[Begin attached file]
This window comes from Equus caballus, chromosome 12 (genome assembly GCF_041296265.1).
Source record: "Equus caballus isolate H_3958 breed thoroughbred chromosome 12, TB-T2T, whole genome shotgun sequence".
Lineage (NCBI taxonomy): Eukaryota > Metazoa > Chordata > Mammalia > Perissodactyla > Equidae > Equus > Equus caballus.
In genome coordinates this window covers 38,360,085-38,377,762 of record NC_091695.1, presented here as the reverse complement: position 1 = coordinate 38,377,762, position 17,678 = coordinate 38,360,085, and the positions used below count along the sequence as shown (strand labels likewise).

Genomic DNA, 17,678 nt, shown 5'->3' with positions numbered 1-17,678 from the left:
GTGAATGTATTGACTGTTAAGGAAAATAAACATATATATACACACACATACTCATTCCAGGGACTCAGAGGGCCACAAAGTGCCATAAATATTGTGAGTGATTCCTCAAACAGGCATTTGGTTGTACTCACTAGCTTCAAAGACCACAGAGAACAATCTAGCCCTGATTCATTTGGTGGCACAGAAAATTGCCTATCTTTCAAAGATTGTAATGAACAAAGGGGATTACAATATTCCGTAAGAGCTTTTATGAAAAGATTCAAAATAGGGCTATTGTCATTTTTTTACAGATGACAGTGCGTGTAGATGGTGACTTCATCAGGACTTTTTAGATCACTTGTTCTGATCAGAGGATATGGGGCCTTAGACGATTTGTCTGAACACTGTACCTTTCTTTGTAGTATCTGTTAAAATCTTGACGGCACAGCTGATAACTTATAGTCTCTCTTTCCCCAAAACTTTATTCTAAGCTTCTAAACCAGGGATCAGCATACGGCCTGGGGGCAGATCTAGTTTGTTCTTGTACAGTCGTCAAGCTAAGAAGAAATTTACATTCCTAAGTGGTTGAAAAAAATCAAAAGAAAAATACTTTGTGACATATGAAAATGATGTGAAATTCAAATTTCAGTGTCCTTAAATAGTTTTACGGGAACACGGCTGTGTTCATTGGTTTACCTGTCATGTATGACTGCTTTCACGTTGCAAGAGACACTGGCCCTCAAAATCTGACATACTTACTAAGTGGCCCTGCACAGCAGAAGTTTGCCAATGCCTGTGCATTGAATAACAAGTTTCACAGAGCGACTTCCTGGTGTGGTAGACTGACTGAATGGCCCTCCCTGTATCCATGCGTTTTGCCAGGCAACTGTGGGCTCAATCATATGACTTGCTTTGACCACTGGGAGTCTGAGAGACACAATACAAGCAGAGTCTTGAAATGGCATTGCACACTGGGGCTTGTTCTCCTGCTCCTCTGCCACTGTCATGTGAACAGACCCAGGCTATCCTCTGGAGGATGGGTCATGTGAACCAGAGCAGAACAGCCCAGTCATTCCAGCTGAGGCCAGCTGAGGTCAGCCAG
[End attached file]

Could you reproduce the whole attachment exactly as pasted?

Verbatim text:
This window comes from Equus caballus, chromosome 12 (genome assembly GCF_041296265.1).
Source record: "Equus caballus isolate H_3958 breed thoroughbred chromosome 12, TB-T2T, whole genome shotgun sequence".
Lineage (NCBI taxonomy): Eukaryota > Metazoa > Chordata > Mammalia > Perissodactyla > Equidae > Equus > Equus caballus.
In genome coordinates this window covers 38,360,085-38,377,762 of record NC_091695.1, presented here as the reverse complement: position 1 = coordinate 38,377,762, position 17,678 = coordinate 38,360,085, and the positions used below count along the sequence as shown (strand labels likewise).

Genomic DNA, 17,678 nt, shown 5'->3' with positions numbered 1-17,678 from the left:
GTGAATGTATTGACTGTTAAGGAAAATAAACATATATATACACACACATACTCATTCCAGGGACTCAGAGGGCCACAAAGTGCCATAAATATTGTGAGTGATTCCTCAAACAGGCATTTGGTTGTACTCACTAGCTTCAAAGACCACAGAGAACAATCTAGCCCTGATTCATTTGGTGGCACAGAAAATTGCCTATCTTTCAAAGATTGTAATGAACAAAGGGGATTACAATATTCCGTAAGAGCTTTTATGAAAAGATTCAAAATAGGGCTATTGTCATTTTTTTACAGATGACAGTGCGTGTAGATGGTGACTTCATCAGGACTTTTTAGATCACTTGTTCTGATCAGAGGATATGGGGCCTTAGACGATTTGTCTGAACACTGTACCTTTCTTTGTAGTATCTGTTAAAATCTTGACGGCACAGCTGATAACTTATAGTCTCTCTTTCCCCAAAACTTTATTCTAAGCTTCTAAACCAGGGATCAGCATACGGCCTGGGGGCAGATCTAGTTTGTTCTTGTACAGTCGTCAAGCTAAGAAGAAATTTACATTCCTAAGTGGTTGAAAAAAATCAAAAGAAAAATACTTTGTGACATATGAAAATGATGTGAAATTCAAATTTCAGTGTCCTTAAATAGTTTTACGGGAACACGGCTGTGTTCATTGGTTTACCTGTCATGTATGACTGCTTTCACGTTGCAAGAGACACTGGCCCTCAAAATCTGACATACTTACTAAGTGGCCCTGCACAGCAGAAGTTTGCCAATGCCTGTGCATTGAATAACAAGTTTCACAGAGCGACTTCCTGGTGTGGTAGACTGACTGAATGGCCCTCCCTGTATCCATGCGTTTTGCCAGGCAACTGTGGGCTCAATCATATGACTTGCTTTGACCACTGGGAGTCTGAGAGACACAATACAAGCAGAGTCTTGAAATGGCATTGCACACTGGGGCTTGTTCTCCTGCTCCTCTGCCACTGTCATGTGAACAGACCCAGGCTATCCTCTGGAGGATGGGTCATGTGAACCAGAGCAGAACAGCCCAGTCATTCCAGCTGAGGCCAGCTGAGGTCAGCCAG